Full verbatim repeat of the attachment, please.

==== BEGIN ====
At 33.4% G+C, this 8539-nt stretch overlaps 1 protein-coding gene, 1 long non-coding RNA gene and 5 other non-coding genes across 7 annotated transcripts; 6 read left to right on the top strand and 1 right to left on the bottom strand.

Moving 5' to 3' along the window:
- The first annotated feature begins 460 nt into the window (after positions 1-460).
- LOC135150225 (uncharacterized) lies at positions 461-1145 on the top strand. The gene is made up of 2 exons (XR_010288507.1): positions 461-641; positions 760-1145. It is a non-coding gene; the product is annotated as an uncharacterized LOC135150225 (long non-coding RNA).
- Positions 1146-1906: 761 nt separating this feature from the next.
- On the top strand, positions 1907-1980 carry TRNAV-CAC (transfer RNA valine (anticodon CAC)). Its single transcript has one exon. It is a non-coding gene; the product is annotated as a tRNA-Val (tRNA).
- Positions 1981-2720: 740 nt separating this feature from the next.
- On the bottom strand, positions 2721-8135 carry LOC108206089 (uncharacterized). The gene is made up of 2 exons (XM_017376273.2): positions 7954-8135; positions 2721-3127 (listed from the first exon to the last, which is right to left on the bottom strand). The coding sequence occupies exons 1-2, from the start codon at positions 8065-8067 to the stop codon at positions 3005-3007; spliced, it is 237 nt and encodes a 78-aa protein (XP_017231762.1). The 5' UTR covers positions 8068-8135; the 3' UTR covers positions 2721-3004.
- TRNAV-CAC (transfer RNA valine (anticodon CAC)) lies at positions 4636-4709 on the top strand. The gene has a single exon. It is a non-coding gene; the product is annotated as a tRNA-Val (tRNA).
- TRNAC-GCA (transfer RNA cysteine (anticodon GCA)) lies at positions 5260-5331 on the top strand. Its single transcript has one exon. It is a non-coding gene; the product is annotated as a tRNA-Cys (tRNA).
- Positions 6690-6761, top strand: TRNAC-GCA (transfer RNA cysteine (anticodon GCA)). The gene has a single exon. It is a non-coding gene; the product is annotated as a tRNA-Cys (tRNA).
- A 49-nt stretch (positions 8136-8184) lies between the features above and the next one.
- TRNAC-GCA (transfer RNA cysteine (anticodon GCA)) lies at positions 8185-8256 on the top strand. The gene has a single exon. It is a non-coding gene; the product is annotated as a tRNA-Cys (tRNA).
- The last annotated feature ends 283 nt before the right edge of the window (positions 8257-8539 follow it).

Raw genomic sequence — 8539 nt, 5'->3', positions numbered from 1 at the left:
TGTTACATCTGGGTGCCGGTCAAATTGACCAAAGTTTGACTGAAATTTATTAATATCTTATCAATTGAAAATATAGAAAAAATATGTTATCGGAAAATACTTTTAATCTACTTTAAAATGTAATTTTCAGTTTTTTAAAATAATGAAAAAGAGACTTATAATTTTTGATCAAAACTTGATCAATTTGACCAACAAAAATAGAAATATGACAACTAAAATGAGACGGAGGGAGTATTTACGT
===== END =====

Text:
At 33.4% G+C, this 8539-nt stretch overlaps 1 protein-coding gene, 1 long non-coding RNA gene and 5 other non-coding genes across 7 annotated transcripts; 6 read left to right on the top strand and 1 right to left on the bottom strand.

Moving 5' to 3' along the window:
- The first annotated feature begins 460 nt into the window (after positions 1-460).
- LOC135150225 (uncharacterized) lies at positions 461-1145 on the top strand. The gene is made up of 2 exons (XR_010288507.1): positions 461-641; positions 760-1145. It is a non-coding gene; the product is annotated as an uncharacterized LOC135150225 (long non-coding RNA).
- Positions 1146-1906: 761 nt separating this feature from the next.
- On the top strand, positions 1907-1980 carry TRNAV-CAC (transfer RNA valine (anticodon CAC)). Its single transcript has one exon. It is a non-coding gene; the product is annotated as a tRNA-Val (tRNA).
- Positions 1981-2720: 740 nt separating this feature from the next.
- On the bottom strand, positions 2721-8135 carry LOC108206089 (uncharacterized). The gene is made up of 2 exons (XM_017376273.2): positions 7954-8135; positions 2721-3127 (listed from the first exon to the last, which is right to left on the bottom strand). The coding sequence occupies exons 1-2, from the start codon at positions 8065-8067 to the stop codon at positions 3005-3007; spliced, it is 237 nt and encodes a 78-aa protein (XP_017231762.1). The 5' UTR covers positions 8068-8135; the 3' UTR covers positions 2721-3004.
- TRNAV-CAC (transfer RNA valine (anticodon CAC)) lies at positions 4636-4709 on the top strand. The gene has a single exon. It is a non-coding gene; the product is annotated as a tRNA-Val (tRNA).
- TRNAC-GCA (transfer RNA cysteine (anticodon GCA)) lies at positions 5260-5331 on the top strand. Its single transcript has one exon. It is a non-coding gene; the product is annotated as a tRNA-Cys (tRNA).
- Positions 6690-6761, top strand: TRNAC-GCA (transfer RNA cysteine (anticodon GCA)). The gene has a single exon. It is a non-coding gene; the product is annotated as a tRNA-Cys (tRNA).
- A 49-nt stretch (positions 8136-8184) lies between the features above and the next one.
- TRNAC-GCA (transfer RNA cysteine (anticodon GCA)) lies at positions 8185-8256 on the top strand. The gene has a single exon. It is a non-coding gene; the product is annotated as a tRNA-Cys (tRNA).
- The last annotated feature ends 283 nt before the right edge of the window (positions 8257-8539 follow it).

Raw genomic sequence — 8539 nt, 5'->3', positions numbered from 1 at the left:
TGTTACATCTGGGTGCCGGTCAAATTGACCAAAGTTTGACTGAAATTTATTAATATCTTATCAATTGAAAATATAGAAAAAATATGTTATCGGAAAATACTTTTAATCTACTTTAAAATGTAATTTTCAGTTTTTTAAAATAATGAAAAAGAGACTTATAATTTTTGATCAAAACTTGATCAATTTGACCAACAAAAATAGAAATATGACAACTAAAATGAGACGGAGGGAGTATTTACGT